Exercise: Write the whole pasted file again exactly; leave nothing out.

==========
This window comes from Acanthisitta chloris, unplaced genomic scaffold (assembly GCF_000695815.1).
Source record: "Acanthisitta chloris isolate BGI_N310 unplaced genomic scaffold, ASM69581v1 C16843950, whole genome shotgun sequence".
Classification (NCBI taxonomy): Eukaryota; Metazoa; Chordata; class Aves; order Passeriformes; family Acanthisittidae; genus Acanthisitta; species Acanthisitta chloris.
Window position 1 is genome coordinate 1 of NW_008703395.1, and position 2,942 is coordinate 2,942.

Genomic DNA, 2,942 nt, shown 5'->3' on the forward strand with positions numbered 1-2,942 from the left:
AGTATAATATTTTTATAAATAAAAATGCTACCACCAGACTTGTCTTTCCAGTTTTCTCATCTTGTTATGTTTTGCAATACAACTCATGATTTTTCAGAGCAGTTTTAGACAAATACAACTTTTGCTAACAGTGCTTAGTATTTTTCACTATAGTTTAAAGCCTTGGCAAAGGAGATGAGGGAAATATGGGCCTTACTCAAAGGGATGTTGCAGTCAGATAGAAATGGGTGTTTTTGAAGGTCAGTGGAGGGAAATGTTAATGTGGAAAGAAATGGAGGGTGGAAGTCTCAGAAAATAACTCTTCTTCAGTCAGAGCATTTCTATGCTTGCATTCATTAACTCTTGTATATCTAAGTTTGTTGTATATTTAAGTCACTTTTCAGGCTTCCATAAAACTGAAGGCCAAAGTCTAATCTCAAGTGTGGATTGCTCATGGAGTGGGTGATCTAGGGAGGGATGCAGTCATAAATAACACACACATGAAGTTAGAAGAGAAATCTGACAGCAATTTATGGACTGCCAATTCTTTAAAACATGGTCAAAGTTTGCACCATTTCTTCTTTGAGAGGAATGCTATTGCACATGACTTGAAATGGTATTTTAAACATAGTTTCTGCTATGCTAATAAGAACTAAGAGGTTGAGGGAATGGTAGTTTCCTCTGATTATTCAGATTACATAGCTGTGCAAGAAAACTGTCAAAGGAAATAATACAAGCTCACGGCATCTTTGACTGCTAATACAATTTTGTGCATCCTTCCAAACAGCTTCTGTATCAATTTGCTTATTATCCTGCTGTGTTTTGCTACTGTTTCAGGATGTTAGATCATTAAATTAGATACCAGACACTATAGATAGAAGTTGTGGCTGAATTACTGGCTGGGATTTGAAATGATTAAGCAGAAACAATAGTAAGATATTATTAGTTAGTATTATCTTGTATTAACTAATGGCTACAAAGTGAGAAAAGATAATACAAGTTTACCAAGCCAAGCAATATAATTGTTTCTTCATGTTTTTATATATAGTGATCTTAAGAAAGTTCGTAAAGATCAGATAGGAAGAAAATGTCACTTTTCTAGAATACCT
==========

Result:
This window comes from Acanthisitta chloris, unplaced genomic scaffold (assembly GCF_000695815.1).
Source record: "Acanthisitta chloris isolate BGI_N310 unplaced genomic scaffold, ASM69581v1 C16843950, whole genome shotgun sequence".
Classification (NCBI taxonomy): Eukaryota; Metazoa; Chordata; class Aves; order Passeriformes; family Acanthisittidae; genus Acanthisitta; species Acanthisitta chloris.
Window position 1 is genome coordinate 1 of NW_008703395.1, and position 2,942 is coordinate 2,942.

Genomic DNA, 2,942 nt, shown 5'->3' on the forward strand with positions numbered 1-2,942 from the left:
AGTATAATATTTTTATAAATAAAAATGCTACCACCAGACTTGTCTTTCCAGTTTTCTCATCTTGTTATGTTTTGCAATACAACTCATGATTTTTCAGAGCAGTTTTAGACAAATACAACTTTTGCTAACAGTGCTTAGTATTTTTCACTATAGTTTAAAGCCTTGGCAAAGGAGATGAGGGAAATATGGGCCTTACTCAAAGGGATGTTGCAGTCAGATAGAAATGGGTGTTTTTGAAGGTCAGTGGAGGGAAATGTTAATGTGGAAAGAAATGGAGGGTGGAAGTCTCAGAAAATAACTCTTCTTCAGTCAGAGCATTTCTATGCTTGCATTCATTAACTCTTGTATATCTAAGTTTGTTGTATATTTAAGTCACTTTTCAGGCTTCCATAAAACTGAAGGCCAAAGTCTAATCTCAAGTGTGGATTGCTCATGGAGTGGGTGATCTAGGGAGGGATGCAGTCATAAATAACACACACATGAAGTTAGAAGAGAAATCTGACAGCAATTTATGGACTGCCAATTCTTTAAAACATGGTCAAAGTTTGCACCATTTCTTCTTTGAGAGGAATGCTATTGCACATGACTTGAAATGGTATTTTAAACATAGTTTCTGCTATGCTAATAAGAACTAAGAGGTTGAGGGAATGGTAGTTTCCTCTGATTATTCAGATTACATAGCTGTGCAAGAAAACTGTCAAAGGAAATAATACAAGCTCACGGCATCTTTGACTGCTAATACAATTTTGTGCATCCTTCCAAACAGCTTCTGTATCAATTTGCTTATTATCCTGCTGTGTTTTGCTACTGTTTCAGGATGTTAGATCATTAAATTAGATACCAGACACTATAGATAGAAGTTGTGGCTGAATTACTGGCTGGGATTTGAAATGATTAAGCAGAAACAATAGTAAGATATTATTAGTTAGTATTATCTTGTATTAACTAATGGCTACAAAGTGAGAAAAGATAATACAAGTTTACCAAGCCAAGCAATATAATTGTTTCTTCATGTTTTTATATATAGTGATCTTAAGAAAGTTCGTAAAGATCAGATAGGAAGAAAATGTCACTTTTCTAGAATACCT